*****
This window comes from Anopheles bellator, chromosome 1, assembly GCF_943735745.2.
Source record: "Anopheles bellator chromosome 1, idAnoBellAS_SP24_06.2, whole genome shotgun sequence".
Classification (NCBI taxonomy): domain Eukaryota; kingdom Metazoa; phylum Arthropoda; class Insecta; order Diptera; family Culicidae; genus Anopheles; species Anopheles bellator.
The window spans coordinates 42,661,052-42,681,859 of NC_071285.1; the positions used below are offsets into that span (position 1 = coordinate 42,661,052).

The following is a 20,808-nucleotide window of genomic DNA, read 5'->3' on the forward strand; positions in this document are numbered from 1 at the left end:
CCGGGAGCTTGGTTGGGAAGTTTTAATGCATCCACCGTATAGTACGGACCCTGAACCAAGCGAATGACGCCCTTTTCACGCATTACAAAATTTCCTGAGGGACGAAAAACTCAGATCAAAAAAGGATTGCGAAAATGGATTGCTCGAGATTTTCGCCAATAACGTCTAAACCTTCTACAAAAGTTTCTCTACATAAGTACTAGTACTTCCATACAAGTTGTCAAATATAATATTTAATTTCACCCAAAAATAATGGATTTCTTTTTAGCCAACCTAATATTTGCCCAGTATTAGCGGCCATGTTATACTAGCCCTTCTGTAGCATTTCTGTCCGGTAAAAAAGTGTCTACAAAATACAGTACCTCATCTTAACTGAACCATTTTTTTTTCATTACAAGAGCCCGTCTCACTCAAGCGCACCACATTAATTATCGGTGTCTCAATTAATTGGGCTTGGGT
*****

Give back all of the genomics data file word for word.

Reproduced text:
This window comes from Anopheles bellator, chromosome 1, assembly GCF_943735745.2.
Source record: "Anopheles bellator chromosome 1, idAnoBellAS_SP24_06.2, whole genome shotgun sequence".
Classification (NCBI taxonomy): domain Eukaryota; kingdom Metazoa; phylum Arthropoda; class Insecta; order Diptera; family Culicidae; genus Anopheles; species Anopheles bellator.
The window spans coordinates 42,661,052-42,681,859 of NC_071285.1; the positions used below are offsets into that span (position 1 = coordinate 42,661,052).

The following is a 20,808-nucleotide window of genomic DNA, read 5'->3' on the forward strand; positions in this document are numbered from 1 at the left end:
CCGGGAGCTTGGTTGGGAAGTTTTAATGCATCCACCGTATAGTACGGACCCTGAACCAAGCGAATGACGCCCTTTTCACGCATTACAAAATTTCCTGAGGGACGAAAAACTCAGATCAAAAAAGGATTGCGAAAATGGATTGCTCGAGATTTTCGCCAATAACGTCTAAACCTTCTACAAAAGTTTCTCTACATAAGTACTAGTACTTCCATACAAGTTGTCAAATATAATATTTAATTTCACCCAAAAATAATGGATTTCTTTTTAGCCAACCTAATATTTGCCCAGTATTAGCGGCCATGTTATACTAGCCCTTCTGTAGCATTTCTGTCCGGTAAAAAAGTGTCTACAAAATACAGTACCTCATCTTAACTGAACCATTTTTTTTTCATTACAAGAGCCCGTCTCACTCAAGCGCACCACATTAATTATCGGTGTCTCAATTAATTGGGCTTGGGT